Maurice’s Piggie Park Barbecue, West Columbia SC

Last month, I indulged on another barbecue road trip. I’ll relate the details in the next chapter, and use the space here to talk about my experience at one of South Carolina’s best-known barbecue joints, Maurice’s. It’s a pretty large family-owned business, similar in size and local impact to, say, Country’s Barbecue in Columbus and eastern Alabama, Buddy’s in Knoxville, or Golden Rule in Birmingham. The business as we can perceive it today dates back to 1953, but it claims a somewhat older lineage on the strength of its bottled sauce, which the current owners’ grandfather, Joe Bessinger, began selling in a restaurant in Holly Hill SC in 1939. (A restaurant called Villa Tronco, also in Columbia, claims to be the oldest continually-operating one in the state, and was founded in 1940.) Continue reading “Maurice’s Piggie Park Barbecue, West Columbia SC”

Skins Hot Dogs, Anderson SC

Last week, I mentioned that the South Carolina Upstate has a pair of quasi-chains local to the area, the various diners or drive-ins called Clock or Pete’s. A truer comparison point with Macon’s Nu-Way or Fincher’s, however, would certainly be Skins Hot Dogs. This is a chain in the proper sense of the word. All twelve of the stores, located in a triangle from Seneca to Greenville and stretching south to Greenwood, are owned under the same corporate umbrella, using the same chili and slaw recipes that the original proprietor, a man with the frankly awesome name of Skin Thrasher, developed in the 1940s. Continue reading “Skins Hot Dogs, Anderson SC”

Everyday Organic, Greenville SC (CLOSED)

This is Marie, contributing an article about Everyday Organic, a restaurant in Greenville that is, sadly, much too far away. I really enjoyed my meal there and would have very much liked to try more of their offerings. Continue reading “Everyday Organic, Greenville SC (CLOSED)”

Photo Post 15: Restaurants and Robots in South Carolina

We found some interesting spots on our trip through the Upstate that we did not visit this time around. Here’s an interesting sign in Anderson. In the brief period in the 1950s when Zesto was a nearly-national chain, this place opened. When the chain went bust around 1955, the stores were left to make it on their own. Sometime between 1955 and 1962, this store changed its name to Besto and it’s been happily serving up for the last fifty-plus years. It is closed on Saturdays. I guess nobody in Anderson wants a milkshake on Saturdays. (The actual building is a nondescript nothing of a fast food structure, not at all as fun and silly as many of the thriving Zesto stores in Atlanta and Columbia.) Continue reading “Photo Post 15: Restaurants and Robots in South Carolina”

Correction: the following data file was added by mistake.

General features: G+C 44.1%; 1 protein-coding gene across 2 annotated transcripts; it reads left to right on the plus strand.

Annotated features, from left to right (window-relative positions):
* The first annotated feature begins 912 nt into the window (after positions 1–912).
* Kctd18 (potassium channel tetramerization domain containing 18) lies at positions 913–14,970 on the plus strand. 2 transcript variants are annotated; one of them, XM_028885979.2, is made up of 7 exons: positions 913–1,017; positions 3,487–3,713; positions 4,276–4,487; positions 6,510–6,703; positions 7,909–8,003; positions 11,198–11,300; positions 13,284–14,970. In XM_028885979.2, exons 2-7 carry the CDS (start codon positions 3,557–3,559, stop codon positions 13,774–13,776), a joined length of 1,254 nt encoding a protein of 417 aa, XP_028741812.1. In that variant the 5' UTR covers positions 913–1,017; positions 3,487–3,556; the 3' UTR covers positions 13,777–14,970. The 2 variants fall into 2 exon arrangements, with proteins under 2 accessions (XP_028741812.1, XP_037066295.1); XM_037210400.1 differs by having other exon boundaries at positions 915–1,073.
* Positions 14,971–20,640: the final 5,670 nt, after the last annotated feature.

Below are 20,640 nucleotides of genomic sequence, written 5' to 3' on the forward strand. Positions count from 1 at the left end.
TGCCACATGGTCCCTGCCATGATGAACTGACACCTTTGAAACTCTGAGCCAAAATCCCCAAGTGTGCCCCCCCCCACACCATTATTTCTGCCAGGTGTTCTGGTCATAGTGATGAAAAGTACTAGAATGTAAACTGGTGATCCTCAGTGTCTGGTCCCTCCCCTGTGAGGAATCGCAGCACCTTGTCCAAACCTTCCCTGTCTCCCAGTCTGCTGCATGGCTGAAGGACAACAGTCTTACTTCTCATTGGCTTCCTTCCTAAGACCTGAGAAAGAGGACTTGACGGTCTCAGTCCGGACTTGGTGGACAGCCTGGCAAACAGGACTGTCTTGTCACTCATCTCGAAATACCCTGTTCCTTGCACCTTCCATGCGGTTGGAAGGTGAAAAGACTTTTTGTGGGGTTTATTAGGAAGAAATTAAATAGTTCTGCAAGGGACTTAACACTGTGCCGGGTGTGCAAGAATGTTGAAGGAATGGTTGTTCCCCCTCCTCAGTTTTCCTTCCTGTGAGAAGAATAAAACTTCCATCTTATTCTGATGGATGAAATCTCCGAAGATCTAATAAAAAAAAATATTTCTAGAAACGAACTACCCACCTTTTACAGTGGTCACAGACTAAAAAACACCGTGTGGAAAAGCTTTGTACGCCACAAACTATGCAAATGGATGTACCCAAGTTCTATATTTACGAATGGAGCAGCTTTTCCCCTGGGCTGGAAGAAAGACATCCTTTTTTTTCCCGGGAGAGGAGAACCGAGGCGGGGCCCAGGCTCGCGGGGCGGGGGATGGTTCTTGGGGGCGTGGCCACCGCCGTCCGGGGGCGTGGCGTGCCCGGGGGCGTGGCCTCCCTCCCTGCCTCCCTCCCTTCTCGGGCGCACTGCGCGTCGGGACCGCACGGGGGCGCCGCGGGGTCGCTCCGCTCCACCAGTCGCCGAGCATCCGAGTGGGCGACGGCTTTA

Como’s Pete’s No. 4, Greenville SC

Quite a few of us in this hobby have a love for old, vintage restaurants, and, as you saw in yesterday’s chapter, and will see again next week, the South Carolina Upstate is really packed with businesses from the 1940s and 1950s that are still vibrant and fun. Continue reading “Como’s Pete’s No. 4, Greenville SC”

Sugar -n- Spice Drive-In, Spartanburg SC

Around the beginning of every year, Marie and I take a day trip to the Palmetto State. This was our fourth year doing this, and we decided to stick around the I-85 corridor this time around, and enjoy some good eating before and after a visit to Greenville’s Children’s Museum of the Upstate, about which a little more on Friday. Continue reading “Sugar -n- Spice Drive-In, Spartanburg SC”

Zesto, Columbia SC

Our readers in Atlanta are probably loosely aware that our small chain of Zesto stores is not entirely unique. Thanks to the wonderful work of Roadside Architecture, we know that there are Zesto restaurants, called, in some cases, “Zesto Drive-In,” all over the country, but they’re slowly but surely vanishing to time. The corporate chain, which launched in 1945, only lasted for a few years. A newspaper story on the wall of the store in West Columbia, SC claims that it disintegrated in 1951, but the Atlanta Zesto says that their one-time corporate owner, Taylor Freezer Corporation, didn’t halt operations for another four years. This left all of the original franchisees independent and able to grow, expand, or mutate at their own pace, no later than 1955. Continue reading “Zesto, Columbia SC”